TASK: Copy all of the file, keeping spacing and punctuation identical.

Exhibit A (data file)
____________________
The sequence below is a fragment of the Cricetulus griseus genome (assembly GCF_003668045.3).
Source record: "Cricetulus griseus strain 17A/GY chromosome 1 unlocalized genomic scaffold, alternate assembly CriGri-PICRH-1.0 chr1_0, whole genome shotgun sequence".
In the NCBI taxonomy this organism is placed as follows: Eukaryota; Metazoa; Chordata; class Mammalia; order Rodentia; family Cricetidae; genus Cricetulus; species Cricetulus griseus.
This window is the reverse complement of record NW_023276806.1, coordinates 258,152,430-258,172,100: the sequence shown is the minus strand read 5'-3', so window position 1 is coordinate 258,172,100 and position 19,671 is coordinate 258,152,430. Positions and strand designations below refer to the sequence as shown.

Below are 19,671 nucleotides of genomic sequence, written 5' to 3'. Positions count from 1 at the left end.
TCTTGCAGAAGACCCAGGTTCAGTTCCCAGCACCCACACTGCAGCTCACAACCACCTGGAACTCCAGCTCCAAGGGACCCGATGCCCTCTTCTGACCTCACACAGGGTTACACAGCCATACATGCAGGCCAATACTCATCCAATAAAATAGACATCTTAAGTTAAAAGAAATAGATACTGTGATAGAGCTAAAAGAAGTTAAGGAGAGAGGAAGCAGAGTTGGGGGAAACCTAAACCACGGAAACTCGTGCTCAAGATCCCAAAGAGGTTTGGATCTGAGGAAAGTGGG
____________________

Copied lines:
The sequence below is a fragment of the Cricetulus griseus genome (assembly GCF_003668045.3).
Source record: "Cricetulus griseus strain 17A/GY chromosome 1 unlocalized genomic scaffold, alternate assembly CriGri-PICRH-1.0 chr1_0, whole genome shotgun sequence".
In the NCBI taxonomy this organism is placed as follows: Eukaryota; Metazoa; Chordata; class Mammalia; order Rodentia; family Cricetidae; genus Cricetulus; species Cricetulus griseus.
This window is the reverse complement of record NW_023276806.1, coordinates 258,152,430-258,172,100: the sequence shown is the minus strand read 5'-3', so window position 1 is coordinate 258,172,100 and position 19,671 is coordinate 258,152,430. Positions and strand designations below refer to the sequence as shown.

Below are 19,671 nucleotides of genomic sequence, written 5' to 3'. Positions count from 1 at the left end.
TCTTGCAGAAGACCCAGGTTCAGTTCCCAGCACCCACACTGCAGCTCACAACCACCTGGAACTCCAGCTCCAAGGGACCCGATGCCCTCTTCTGACCTCACACAGGGTTACACAGCCATACATGCAGGCCAATACTCATCCAATAAAATAGACATCTTAAGTTAAAAGAAATAGATACTGTGATAGAGCTAAAAGAAGTTAAGGAGAGAGGAAGCAGAGTTGGGGGAAACCTAAACCACGGAAACTCGTGCTCAAGATCCCAAAGAGGTTTGGATCTGAGGAAAGTGGG